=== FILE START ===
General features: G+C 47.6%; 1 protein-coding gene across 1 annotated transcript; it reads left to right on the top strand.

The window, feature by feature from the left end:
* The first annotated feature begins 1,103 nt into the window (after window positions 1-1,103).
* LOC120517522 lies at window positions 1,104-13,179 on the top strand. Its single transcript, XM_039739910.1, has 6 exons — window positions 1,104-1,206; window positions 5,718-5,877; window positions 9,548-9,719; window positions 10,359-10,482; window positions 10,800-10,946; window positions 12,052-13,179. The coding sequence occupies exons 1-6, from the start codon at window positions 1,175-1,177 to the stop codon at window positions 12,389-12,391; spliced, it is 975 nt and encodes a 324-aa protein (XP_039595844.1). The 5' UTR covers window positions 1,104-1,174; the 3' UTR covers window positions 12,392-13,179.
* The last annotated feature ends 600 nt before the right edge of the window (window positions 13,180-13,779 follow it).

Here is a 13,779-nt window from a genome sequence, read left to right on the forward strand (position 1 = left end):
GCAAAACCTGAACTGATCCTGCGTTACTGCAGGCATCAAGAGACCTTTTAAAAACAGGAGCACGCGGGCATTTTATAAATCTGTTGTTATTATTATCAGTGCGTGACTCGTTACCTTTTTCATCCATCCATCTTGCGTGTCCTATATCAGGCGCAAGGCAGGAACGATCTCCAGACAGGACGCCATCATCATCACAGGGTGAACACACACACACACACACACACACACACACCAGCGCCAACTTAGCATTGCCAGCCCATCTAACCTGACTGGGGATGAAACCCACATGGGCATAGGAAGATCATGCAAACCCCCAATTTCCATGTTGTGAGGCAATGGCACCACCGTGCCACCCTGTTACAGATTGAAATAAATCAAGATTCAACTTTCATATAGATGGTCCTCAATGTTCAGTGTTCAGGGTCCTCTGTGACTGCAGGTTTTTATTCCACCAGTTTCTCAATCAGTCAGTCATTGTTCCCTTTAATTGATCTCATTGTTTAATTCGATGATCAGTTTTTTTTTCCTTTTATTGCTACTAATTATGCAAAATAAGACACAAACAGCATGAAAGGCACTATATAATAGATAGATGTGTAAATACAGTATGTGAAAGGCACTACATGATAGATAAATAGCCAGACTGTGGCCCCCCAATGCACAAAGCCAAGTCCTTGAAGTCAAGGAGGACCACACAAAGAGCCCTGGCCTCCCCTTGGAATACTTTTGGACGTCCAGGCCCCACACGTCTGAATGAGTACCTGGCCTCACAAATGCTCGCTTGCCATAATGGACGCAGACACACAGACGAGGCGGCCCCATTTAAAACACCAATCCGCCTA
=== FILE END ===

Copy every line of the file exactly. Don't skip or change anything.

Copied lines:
General features: G+C 47.6%; 1 protein-coding gene across 1 annotated transcript; it reads left to right on the top strand.

The window, feature by feature from the left end:
* The first annotated feature begins 1,103 nt into the window (after window positions 1-1,103).
* LOC120517522 lies at window positions 1,104-13,179 on the top strand. Its single transcript, XM_039739910.1, has 6 exons — window positions 1,104-1,206; window positions 5,718-5,877; window positions 9,548-9,719; window positions 10,359-10,482; window positions 10,800-10,946; window positions 12,052-13,179. The coding sequence occupies exons 1-6, from the start codon at window positions 1,175-1,177 to the stop codon at window positions 12,389-12,391; spliced, it is 975 nt and encodes a 324-aa protein (XP_039595844.1). The 5' UTR covers window positions 1,104-1,174; the 3' UTR covers window positions 12,392-13,179.
* The last annotated feature ends 600 nt before the right edge of the window (window positions 13,180-13,779 follow it).

Here is a 13,779-nt window from a genome sequence, read left to right on the forward strand (position 1 = left end):
GCAAAACCTGAACTGATCCTGCGTTACTGCAGGCATCAAGAGACCTTTTAAAAACAGGAGCACGCGGGCATTTTATAAATCTGTTGTTATTATTATCAGTGCGTGACTCGTTACCTTTTTCATCCATCCATCTTGCGTGTCCTATATCAGGCGCAAGGCAGGAACGATCTCCAGACAGGACGCCATCATCATCACAGGGTGAACACACACACACACACACACACACACACACCAGCGCCAACTTAGCATTGCCAGCCCATCTAACCTGACTGGGGATGAAACCCACATGGGCATAGGAAGATCATGCAAACCCCCAATTTCCATGTTGTGAGGCAATGGCACCACCGTGCCACCCTGTTACAGATTGAAATAAATCAAGATTCAACTTTCATATAGATGGTCCTCAATGTTCAGTGTTCAGGGTCCTCTGTGACTGCAGGTTTTTATTCCACCAGTTTCTCAATCAGTCAGTCATTGTTCCCTTTAATTGATCTCATTGTTTAATTCGATGATCAGTTTTTTTTTCCTTTTATTGCTACTAATTATGCAAAATAAGACACAAACAGCATGAAAGGCACTATATAATAGATAGATGTGTAAATACAGTATGTGAAAGGCACTACATGATAGATAAATAGCCAGACTGTGGCCCCCCAATGCACAAAGCCAAGTCCTTGAAGTCAAGGAGGACCACACAAAGAGCCCTGGCCTCCCCTTGGAATACTTTTGGACGTCCAGGCCCCACACGTCTGAATGAGTACCTGGCCTCACAAATGCTCGCTTGCCATAATGGACGCAGACACACAGACGAGGCGGCCCCATTTAAAACACCAATCCGCCTA